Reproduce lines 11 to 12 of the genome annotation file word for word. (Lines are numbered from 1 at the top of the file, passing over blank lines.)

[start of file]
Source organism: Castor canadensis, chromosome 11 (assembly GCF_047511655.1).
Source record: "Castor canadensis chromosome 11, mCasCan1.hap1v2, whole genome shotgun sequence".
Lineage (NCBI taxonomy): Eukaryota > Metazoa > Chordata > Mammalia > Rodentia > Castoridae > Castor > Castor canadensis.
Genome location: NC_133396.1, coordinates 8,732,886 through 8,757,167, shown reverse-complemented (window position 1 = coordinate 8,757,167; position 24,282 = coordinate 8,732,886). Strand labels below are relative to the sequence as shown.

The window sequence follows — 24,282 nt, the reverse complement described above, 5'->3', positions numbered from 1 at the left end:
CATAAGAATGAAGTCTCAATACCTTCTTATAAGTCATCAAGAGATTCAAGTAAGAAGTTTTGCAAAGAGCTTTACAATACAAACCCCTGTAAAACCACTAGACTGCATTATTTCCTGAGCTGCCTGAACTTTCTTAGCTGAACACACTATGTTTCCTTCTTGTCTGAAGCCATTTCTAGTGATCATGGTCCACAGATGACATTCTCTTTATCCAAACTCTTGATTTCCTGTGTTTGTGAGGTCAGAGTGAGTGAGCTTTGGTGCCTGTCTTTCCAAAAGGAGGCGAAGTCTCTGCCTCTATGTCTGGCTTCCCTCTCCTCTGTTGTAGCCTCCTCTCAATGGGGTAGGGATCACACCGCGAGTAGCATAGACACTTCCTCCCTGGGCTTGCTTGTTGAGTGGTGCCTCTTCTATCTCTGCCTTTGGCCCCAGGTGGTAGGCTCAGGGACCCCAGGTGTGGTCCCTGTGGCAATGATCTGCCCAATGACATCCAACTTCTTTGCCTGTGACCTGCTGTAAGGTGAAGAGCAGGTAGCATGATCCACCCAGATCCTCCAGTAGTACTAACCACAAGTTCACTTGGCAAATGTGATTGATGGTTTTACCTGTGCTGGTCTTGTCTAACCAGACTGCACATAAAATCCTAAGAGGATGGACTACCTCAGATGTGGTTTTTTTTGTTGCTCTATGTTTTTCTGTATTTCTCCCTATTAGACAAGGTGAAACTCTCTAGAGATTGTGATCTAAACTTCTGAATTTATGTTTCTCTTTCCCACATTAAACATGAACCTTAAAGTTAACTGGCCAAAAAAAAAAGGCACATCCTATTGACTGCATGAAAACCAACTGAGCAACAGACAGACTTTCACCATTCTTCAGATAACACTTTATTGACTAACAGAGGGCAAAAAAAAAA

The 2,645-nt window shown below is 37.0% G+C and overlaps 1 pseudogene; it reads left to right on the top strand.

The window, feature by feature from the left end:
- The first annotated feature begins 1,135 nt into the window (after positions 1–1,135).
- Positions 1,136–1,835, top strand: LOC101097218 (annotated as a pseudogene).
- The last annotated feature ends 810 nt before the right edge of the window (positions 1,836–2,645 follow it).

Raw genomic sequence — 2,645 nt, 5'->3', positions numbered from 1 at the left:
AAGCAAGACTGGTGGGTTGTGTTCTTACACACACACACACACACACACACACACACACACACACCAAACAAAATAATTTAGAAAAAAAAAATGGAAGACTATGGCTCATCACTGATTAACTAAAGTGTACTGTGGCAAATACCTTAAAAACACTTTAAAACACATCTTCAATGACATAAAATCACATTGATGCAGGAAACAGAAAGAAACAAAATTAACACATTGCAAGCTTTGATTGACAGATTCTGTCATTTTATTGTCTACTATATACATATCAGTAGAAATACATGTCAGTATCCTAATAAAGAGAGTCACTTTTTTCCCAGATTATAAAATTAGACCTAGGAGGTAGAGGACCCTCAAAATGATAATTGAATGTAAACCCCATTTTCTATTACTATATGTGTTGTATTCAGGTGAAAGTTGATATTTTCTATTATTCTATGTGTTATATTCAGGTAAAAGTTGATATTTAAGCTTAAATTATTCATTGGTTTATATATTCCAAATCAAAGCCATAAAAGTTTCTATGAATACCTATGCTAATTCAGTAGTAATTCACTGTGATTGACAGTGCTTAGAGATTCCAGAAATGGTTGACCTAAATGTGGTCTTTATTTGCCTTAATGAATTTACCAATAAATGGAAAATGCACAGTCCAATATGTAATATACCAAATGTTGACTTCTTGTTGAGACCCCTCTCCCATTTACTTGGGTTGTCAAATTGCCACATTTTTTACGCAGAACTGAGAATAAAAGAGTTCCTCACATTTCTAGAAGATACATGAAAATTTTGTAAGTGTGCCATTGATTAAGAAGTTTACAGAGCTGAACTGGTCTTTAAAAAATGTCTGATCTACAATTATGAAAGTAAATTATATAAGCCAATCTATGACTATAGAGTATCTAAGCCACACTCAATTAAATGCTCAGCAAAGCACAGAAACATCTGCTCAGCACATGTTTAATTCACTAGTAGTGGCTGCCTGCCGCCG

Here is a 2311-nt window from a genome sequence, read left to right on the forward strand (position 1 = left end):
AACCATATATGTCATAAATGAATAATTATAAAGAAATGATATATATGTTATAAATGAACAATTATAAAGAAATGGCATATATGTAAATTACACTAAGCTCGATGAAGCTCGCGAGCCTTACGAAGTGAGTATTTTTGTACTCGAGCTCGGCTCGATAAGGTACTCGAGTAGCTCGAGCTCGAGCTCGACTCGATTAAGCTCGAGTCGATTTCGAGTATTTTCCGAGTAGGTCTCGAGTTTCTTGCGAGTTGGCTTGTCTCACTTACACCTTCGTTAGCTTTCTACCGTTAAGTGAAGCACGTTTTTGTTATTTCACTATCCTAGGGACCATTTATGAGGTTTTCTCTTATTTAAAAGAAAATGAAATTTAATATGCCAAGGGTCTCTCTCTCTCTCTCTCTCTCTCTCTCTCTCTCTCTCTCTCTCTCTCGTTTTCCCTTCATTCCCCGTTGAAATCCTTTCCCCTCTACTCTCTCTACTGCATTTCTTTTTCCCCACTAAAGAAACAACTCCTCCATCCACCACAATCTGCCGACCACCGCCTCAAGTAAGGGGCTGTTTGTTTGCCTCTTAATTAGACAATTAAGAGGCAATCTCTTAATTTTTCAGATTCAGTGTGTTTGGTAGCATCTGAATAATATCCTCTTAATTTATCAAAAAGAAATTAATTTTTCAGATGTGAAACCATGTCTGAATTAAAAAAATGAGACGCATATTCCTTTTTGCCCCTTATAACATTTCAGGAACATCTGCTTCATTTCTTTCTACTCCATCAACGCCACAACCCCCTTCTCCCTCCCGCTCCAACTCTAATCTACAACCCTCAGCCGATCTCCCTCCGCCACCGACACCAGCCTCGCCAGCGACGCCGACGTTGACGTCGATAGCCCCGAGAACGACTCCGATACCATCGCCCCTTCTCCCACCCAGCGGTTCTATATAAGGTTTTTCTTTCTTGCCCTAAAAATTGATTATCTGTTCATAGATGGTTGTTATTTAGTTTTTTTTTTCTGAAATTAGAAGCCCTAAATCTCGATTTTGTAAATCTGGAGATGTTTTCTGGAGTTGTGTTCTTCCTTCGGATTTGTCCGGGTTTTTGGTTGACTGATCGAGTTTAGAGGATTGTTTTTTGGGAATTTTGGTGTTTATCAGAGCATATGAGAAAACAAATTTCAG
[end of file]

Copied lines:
- The last annotated feature ends 810 nt before the right edge of the window (positions 1,836–2,645 follow it).

Raw genomic sequence — 2,645 nt, 5'->3', positions numbered from 1 at the left: